We should also return to Huey’s part in all this. He’s now not only found a friend but also, perhaps, found some deeper understanding of who he is. He doesn’t have to be ashamed for how he views the world, he can celebrate it with someone else whose just like him.
I’ve discussed Huey needing to lighten his strict adherence to rules but maybe I was being overly judgmental about it. Perhaps Huey doesn’t need to change so much. Perhaps he simply needs to embrace who he is and understand why he likes rules and order. Once he does that, he won’t feel so much like a robot but a boy who just sees the world a little differently. And that, as this episode demonstrates, is amazing.
This episode was a treat and I don’t even have the space to talk about all the great little details. Let me try really quickly though. The action was phenomenal, someone clearly loves the Macross Missile Spam because Gizmoduck unleashing it on B.O.Y.D. was one of the most glorious action sequences DuckTales has ever done.
We also see an ad for what appears to be an energy drink… with Glomgold as its sponsor! What?!?! That is… That is magnificent. And Huey puts a helmet on over his hat. Perfect Huey.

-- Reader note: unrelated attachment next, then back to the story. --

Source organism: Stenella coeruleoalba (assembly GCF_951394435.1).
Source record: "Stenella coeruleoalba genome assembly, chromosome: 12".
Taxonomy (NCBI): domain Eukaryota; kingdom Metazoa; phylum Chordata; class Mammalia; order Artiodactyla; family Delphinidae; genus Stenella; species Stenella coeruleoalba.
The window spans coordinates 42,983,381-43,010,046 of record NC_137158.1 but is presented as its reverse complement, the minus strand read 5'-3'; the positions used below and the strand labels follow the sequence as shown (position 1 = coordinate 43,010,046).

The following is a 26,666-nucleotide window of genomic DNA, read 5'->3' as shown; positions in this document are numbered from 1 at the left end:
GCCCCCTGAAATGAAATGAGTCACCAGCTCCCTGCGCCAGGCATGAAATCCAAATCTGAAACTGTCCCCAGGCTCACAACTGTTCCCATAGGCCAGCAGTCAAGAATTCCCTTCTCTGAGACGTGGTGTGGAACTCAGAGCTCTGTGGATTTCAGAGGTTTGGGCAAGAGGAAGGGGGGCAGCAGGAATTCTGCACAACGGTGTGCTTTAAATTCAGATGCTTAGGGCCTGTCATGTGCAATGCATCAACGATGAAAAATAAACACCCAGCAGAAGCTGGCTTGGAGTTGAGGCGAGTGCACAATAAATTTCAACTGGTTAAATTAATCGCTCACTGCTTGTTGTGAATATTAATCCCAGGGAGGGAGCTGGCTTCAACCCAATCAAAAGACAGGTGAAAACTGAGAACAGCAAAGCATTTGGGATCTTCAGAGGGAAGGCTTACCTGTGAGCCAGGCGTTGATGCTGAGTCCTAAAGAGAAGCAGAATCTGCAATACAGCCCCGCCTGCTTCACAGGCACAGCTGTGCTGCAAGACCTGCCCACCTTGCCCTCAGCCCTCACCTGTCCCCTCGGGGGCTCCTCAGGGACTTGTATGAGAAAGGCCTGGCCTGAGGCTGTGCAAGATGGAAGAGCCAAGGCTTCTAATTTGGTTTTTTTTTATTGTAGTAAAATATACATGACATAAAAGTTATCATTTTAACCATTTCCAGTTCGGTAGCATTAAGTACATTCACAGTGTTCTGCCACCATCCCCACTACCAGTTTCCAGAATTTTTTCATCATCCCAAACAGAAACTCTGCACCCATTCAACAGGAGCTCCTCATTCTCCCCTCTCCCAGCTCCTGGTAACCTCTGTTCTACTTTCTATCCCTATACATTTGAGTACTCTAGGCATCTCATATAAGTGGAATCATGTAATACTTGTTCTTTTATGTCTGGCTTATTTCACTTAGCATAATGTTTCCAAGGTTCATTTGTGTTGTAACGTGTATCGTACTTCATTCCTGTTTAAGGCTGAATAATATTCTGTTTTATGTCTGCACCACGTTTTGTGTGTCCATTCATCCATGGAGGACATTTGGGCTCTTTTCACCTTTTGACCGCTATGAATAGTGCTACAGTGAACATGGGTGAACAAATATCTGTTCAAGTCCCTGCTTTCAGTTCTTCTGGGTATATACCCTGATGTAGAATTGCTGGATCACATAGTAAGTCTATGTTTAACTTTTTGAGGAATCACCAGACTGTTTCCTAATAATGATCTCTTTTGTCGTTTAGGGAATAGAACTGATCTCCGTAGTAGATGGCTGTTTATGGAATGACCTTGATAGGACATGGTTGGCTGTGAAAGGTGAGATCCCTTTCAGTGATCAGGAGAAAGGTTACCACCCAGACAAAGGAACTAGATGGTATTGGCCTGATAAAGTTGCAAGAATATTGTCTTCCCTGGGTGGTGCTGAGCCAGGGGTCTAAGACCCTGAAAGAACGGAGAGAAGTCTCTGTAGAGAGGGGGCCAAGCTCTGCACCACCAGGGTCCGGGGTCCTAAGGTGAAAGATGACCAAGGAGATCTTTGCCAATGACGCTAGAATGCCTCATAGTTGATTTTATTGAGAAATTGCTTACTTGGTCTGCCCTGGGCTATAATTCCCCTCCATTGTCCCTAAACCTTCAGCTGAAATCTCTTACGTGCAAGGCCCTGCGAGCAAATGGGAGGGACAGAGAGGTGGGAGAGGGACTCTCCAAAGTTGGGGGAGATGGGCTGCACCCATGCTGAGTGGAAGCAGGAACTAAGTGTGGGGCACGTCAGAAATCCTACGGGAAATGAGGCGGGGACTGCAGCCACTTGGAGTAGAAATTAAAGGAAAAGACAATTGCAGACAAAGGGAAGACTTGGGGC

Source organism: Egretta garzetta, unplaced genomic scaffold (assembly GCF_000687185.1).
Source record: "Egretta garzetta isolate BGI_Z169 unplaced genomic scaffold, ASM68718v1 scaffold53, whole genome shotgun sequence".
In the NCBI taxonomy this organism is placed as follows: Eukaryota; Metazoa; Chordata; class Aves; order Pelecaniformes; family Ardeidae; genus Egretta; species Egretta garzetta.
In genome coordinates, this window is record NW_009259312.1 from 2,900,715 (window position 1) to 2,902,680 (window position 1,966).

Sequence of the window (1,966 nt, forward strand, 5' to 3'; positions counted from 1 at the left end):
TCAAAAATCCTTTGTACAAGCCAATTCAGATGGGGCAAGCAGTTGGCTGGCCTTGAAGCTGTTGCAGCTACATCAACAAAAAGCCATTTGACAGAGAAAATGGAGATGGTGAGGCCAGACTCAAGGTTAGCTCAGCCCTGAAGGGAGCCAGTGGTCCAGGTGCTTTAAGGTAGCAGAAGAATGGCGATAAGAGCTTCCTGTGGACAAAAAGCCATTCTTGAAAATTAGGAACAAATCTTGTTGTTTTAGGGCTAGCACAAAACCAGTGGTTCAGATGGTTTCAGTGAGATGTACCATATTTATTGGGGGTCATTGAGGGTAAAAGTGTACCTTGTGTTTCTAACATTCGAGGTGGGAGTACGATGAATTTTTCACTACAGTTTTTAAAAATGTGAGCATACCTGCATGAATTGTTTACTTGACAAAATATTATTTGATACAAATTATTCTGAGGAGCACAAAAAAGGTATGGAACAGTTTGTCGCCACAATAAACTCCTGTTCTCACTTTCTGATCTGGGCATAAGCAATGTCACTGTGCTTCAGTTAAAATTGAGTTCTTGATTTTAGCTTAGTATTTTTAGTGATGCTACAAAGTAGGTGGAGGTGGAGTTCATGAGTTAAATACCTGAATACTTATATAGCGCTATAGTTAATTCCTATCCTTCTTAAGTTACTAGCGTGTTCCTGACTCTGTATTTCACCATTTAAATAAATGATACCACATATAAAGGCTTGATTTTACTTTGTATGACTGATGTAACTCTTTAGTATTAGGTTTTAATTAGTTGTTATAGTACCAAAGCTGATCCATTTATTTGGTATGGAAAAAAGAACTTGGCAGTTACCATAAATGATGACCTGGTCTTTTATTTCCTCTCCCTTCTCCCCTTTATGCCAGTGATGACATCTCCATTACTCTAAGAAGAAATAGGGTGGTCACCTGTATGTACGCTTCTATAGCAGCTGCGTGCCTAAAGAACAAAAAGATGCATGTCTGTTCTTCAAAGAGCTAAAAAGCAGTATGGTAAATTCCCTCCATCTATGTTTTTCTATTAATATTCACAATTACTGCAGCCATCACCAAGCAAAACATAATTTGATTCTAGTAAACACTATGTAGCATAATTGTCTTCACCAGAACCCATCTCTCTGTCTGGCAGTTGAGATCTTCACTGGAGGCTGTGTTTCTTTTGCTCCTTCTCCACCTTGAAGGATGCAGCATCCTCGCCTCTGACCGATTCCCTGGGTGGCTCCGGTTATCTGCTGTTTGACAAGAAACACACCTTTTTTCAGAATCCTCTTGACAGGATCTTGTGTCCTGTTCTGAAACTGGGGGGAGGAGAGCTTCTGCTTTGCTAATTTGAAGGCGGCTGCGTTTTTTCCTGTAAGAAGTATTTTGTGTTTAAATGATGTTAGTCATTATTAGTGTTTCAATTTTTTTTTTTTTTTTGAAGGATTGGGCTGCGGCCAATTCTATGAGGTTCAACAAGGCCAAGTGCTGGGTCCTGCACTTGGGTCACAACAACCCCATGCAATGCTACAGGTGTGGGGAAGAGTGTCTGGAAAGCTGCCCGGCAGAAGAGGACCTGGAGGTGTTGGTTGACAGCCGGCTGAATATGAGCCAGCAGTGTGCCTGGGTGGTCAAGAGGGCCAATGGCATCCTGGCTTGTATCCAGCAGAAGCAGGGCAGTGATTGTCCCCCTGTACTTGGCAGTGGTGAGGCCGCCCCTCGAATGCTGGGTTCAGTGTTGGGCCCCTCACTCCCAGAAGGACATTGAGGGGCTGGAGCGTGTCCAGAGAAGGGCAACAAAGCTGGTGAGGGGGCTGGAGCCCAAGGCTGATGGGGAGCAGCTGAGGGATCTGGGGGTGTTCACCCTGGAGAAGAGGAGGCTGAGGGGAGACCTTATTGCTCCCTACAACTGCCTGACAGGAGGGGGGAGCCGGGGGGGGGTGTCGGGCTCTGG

Major kuds to everyone involved in this episode. Christian Magalhaes crushed the writing, alongside everyone else who worked on the story. Sam King, Stephan Park, Kathryn Marusik, and Rachel Paek provided incredible storyboards, and give it up Jason Zurek for that fantastic direction. Toon City brought their A-game to the animation with extra goodness by Studio Yotta.
The voice actors were also in top form, with Danny Pudi bringing a ton of warmth to Huey, Jim Rash giving a hell of a turn as Gyro, and Noah Baird absolutely owning this episode as B.O.Y.D. Also big ups for getting Cary-Hiroyuki Tagawa in as Akita and Tamlyn Tomita as Inspector Tezuka.
DuckTales is often one of the best shows on TV but an episode like this takes it to another level. It makes it truly special.
DuckTales Quotes To Make Your Life Better
“Happy National S’more day. A very real holiday according to one source on the internet.”
-“Has the sun gotten brighter in the last twenty years?”